On Monday June 8, NASA tested their low-density supersonic decelerator (LDSD) spacecraft, which looks exactly like a flying saucer. 

NASA hopes that this spacecraft could one day transport astronauts to the surface of Mars. But Monday's test showed that engineers still have a ways to go and a lot to learn before they're ready for such a task.

You could say that every second of Monday's test led up to a critical moment: When the spacecraft deployed its supersonic parachute.

This parachute is the largest parachute ever designed for a spacecraft - it could cover an entire American football field - and its purpose is to slow the vehicle down so that so it doesn't crash into the Martian surface, killing the astronauts inside.

Unfortunately, Monday's test failed to achieve what it set out to do: keep the parachute intact.

When NASA first tested LDSD last year, everything went according to plan except the parachute. Within seconds of deployment, the chute shredded to pieces (see the GIF below). Over the last year, the LDSD team has examined what they think went wrong and redesigned a brand new chute that they were sure would do the job this time.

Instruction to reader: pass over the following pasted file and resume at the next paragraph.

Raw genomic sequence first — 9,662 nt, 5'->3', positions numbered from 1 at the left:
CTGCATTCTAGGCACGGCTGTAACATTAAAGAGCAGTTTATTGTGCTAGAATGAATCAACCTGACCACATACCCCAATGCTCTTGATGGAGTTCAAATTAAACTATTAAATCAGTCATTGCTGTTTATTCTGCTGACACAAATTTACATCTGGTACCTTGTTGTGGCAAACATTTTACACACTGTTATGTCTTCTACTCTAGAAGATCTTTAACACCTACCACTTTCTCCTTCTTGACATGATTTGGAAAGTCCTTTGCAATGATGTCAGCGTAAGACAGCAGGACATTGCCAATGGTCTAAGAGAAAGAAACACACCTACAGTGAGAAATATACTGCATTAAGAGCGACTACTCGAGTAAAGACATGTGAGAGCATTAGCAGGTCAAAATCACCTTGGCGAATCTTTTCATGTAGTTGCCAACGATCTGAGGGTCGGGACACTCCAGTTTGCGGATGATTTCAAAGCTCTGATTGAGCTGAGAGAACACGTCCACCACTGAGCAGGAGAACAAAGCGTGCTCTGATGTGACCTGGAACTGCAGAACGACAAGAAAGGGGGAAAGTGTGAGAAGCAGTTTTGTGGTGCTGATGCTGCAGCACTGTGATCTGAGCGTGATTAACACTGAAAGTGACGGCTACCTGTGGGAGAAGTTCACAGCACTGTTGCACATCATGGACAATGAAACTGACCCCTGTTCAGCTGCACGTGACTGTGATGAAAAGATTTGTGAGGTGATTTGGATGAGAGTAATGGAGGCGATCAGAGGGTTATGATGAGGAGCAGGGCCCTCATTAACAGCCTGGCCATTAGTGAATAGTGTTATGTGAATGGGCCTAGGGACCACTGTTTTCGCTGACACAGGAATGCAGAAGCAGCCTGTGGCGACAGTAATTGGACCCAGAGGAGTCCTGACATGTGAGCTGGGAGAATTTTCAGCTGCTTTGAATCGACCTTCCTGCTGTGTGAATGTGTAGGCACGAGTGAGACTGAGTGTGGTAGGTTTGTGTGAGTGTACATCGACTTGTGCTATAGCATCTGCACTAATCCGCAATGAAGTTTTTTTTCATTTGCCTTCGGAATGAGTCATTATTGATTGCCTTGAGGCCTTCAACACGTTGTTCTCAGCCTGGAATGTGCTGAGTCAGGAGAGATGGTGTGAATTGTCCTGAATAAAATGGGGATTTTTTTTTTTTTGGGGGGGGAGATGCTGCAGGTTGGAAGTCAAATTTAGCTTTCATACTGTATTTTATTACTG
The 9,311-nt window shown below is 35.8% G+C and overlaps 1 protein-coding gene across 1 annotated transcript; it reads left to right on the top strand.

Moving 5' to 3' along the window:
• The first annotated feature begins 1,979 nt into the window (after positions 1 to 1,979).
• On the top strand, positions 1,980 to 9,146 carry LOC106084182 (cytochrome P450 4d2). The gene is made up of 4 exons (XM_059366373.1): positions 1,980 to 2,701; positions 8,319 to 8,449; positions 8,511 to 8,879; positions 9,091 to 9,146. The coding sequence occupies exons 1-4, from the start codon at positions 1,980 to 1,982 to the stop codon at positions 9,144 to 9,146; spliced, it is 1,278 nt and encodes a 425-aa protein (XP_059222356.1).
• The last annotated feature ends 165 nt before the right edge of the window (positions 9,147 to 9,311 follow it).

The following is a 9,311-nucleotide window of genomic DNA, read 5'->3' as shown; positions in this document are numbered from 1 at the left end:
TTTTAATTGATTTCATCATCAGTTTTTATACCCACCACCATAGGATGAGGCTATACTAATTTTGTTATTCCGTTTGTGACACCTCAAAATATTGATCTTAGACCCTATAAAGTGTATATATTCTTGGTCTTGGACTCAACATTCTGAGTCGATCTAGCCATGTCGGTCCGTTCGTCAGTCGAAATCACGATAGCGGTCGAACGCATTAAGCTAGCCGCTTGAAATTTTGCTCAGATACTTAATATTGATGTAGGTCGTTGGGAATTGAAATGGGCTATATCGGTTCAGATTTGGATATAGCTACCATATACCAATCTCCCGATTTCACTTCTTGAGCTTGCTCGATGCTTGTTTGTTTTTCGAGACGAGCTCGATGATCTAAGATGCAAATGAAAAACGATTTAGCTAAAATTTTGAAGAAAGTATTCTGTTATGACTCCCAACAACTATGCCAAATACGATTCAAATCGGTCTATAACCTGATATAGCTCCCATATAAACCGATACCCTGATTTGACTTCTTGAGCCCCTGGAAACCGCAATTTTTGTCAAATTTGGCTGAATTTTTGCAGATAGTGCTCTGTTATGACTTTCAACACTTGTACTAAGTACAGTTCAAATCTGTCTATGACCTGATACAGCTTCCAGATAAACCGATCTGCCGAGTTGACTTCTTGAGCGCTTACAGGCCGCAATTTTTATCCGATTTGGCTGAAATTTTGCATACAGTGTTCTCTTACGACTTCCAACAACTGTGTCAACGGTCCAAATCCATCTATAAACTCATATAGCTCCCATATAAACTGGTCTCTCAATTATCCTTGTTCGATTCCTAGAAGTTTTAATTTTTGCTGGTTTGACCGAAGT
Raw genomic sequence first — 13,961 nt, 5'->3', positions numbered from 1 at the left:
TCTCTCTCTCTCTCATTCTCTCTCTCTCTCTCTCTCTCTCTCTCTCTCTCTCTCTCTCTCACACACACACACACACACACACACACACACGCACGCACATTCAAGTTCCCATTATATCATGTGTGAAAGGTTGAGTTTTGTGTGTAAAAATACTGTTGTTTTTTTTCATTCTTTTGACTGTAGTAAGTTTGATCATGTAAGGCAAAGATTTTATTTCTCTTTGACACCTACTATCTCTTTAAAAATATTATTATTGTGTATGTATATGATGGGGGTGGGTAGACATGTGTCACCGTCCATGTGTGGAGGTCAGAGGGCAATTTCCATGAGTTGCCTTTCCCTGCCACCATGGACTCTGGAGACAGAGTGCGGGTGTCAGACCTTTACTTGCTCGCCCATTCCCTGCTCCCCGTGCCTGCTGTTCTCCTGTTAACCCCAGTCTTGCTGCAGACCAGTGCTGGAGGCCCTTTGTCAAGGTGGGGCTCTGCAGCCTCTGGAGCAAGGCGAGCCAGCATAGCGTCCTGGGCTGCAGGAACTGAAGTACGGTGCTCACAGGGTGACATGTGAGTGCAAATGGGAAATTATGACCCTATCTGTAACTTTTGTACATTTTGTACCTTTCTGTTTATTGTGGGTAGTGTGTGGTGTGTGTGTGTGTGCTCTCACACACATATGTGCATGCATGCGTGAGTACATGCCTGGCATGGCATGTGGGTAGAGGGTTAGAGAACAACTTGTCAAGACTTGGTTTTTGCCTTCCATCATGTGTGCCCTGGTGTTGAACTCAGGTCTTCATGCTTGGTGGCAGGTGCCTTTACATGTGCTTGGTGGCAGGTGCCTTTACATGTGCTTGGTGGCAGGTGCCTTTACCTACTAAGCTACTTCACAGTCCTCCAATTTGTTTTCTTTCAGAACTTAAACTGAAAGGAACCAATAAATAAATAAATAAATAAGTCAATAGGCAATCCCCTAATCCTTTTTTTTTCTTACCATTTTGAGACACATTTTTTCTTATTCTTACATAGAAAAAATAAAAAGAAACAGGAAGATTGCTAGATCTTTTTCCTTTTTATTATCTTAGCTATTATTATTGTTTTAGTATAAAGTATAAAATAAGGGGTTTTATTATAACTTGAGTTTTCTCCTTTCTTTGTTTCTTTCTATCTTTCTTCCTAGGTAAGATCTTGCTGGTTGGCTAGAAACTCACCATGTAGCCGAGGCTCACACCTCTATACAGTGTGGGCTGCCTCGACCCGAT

Parachute web 

"We think we have it, but it will be the visuals LDSD brings back that will tell the tale," Ian Clark, principal investigator of LDSD from NASA's Jet Propulsion Laboratory, Pasadena, California, said in a NASA statement just a week before the Monday's test flight. "As long as our chute open to the point where the canopy is fully inflated, and I think we will do that, we will have learned something valuable."

Unfortunately, the same thing happened this time - the parachute shredded apart.

Now, it's back to the drawing board, but how they're going to fix this outstanding problem of the pesky parachute is not clear. NASA isn't giving up though: They have scheduled a third test flight of the LDSD for the summer of 2016.

This article was originally published by Business Insider.

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